Like Freakonomics co-author Stephen Dubner, I found Barry Schwartz’s Paradox of Choice very persuasive — even though one of my favorite free market commentators seems to equate Schwartz with the devil (here and here). In a recent blog post, Dubner cites new research that runs counter to Schwartz’s argument that too much choice often leads to paralysis and unhappiness. It’s interesting, but it’s only from one sources and seems pretty limited.

What I can’t figure out is why there’s not more debate and research taking place on this issue, which seems so critical for economists, marketers, product managers, usability and design experts, and plenty of others in business and academia. How many choices to offer its users / customers / donors / etc. seems like a decision almost every organization faces in some area at some point; many face it constantly.

And it’s not just makers of jam or chocolates. I’ve struggled with this issue with my resume writing service — where I think we’ve gone from offering 2 packages, to 3, to none (custom-only), back to 2, back to 3, and for now to 6, with a frequent temptation to go back to 3. And Karan and I have wrestled with the “choice question” on our customer review site — where I’ve seen in usability sessions that offering multiple ways to respond to a recommendation request causes confusion and frustration.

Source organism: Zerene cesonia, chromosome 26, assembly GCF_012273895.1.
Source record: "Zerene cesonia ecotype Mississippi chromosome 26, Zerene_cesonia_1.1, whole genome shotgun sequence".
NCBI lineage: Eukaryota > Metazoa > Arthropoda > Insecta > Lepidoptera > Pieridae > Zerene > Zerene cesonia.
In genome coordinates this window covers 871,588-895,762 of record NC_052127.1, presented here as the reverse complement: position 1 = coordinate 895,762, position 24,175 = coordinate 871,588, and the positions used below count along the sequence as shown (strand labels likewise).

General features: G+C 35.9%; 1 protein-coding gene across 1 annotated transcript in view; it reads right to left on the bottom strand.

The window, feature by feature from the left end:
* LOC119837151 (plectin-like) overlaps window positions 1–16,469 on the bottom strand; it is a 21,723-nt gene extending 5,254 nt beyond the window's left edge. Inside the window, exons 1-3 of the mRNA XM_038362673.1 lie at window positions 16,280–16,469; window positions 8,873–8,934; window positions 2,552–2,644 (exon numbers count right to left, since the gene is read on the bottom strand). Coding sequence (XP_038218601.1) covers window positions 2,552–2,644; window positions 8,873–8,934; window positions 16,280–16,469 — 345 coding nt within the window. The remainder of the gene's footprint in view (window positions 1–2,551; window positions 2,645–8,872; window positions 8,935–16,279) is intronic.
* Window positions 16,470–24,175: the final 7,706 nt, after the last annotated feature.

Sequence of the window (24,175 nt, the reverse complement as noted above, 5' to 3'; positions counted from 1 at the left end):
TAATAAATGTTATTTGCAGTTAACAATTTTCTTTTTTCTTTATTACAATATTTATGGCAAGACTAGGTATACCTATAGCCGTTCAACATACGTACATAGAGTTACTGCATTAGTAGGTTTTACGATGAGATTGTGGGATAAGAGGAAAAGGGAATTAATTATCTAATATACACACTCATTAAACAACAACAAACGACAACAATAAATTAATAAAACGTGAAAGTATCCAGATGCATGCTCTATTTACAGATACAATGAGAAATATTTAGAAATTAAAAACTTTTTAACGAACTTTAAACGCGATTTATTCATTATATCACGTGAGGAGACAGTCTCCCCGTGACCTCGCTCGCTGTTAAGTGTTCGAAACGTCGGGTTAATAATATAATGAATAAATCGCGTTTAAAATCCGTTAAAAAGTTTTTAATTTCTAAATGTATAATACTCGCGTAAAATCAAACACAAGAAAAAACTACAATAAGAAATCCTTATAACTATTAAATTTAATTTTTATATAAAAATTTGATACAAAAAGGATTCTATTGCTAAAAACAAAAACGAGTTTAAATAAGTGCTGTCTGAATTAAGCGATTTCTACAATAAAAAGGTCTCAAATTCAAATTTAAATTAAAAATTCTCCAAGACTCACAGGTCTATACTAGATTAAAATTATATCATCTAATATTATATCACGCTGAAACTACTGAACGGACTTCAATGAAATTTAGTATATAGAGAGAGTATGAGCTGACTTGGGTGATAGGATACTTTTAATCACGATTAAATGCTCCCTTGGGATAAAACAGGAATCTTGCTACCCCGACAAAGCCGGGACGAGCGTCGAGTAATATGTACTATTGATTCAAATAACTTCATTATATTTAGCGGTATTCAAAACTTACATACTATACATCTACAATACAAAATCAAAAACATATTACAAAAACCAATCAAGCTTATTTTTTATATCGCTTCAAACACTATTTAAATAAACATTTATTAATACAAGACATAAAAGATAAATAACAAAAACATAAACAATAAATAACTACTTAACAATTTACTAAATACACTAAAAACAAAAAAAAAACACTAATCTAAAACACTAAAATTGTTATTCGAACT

My datasets are unfortunately too small to provide clear evidence. But with the growing ability to measure conversions and sales so effectively on the Web, and the growing ability to run scientific A/B tests (e.g. show 50% of website visitors 5 choices, show the other 50% 2 choices), large companies with large dollars at stake surely must have some results on this that would illuminate the debate — so that those of us interested don’t have to keep reading about jam. Or have I just missed them?